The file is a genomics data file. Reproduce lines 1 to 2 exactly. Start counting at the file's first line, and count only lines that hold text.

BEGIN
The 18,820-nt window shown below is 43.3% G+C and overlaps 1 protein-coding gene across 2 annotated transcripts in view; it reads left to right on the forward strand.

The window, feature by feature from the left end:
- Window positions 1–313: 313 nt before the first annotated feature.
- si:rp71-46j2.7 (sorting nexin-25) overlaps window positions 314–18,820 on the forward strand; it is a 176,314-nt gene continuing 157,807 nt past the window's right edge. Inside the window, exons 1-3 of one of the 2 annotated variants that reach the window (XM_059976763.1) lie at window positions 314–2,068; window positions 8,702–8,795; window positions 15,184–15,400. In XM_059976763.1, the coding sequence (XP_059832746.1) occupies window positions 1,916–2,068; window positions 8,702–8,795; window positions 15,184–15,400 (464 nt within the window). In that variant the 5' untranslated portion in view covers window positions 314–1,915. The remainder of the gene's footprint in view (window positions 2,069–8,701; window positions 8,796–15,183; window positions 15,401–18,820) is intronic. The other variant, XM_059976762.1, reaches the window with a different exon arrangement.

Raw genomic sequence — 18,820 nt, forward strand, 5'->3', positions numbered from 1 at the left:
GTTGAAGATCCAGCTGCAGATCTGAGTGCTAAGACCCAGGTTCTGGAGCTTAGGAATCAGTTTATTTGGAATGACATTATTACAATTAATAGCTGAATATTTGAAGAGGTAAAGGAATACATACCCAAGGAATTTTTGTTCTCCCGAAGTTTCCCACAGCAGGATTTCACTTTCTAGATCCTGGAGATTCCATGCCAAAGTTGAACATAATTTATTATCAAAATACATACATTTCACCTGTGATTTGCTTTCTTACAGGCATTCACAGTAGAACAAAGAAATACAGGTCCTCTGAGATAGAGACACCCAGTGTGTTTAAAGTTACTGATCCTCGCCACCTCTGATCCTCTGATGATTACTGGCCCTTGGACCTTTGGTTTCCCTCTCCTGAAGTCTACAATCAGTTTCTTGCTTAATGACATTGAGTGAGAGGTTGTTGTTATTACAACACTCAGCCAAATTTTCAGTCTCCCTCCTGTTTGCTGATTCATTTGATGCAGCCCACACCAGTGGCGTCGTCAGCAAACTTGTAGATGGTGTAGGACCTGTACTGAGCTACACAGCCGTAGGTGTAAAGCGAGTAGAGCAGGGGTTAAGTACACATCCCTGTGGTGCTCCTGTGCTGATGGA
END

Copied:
The 18,820-nt window shown below is 43.3% G+C and overlaps 1 protein-coding gene across 2 annotated transcripts in view; it reads left to right on the forward strand.

The window, feature by feature from the left end: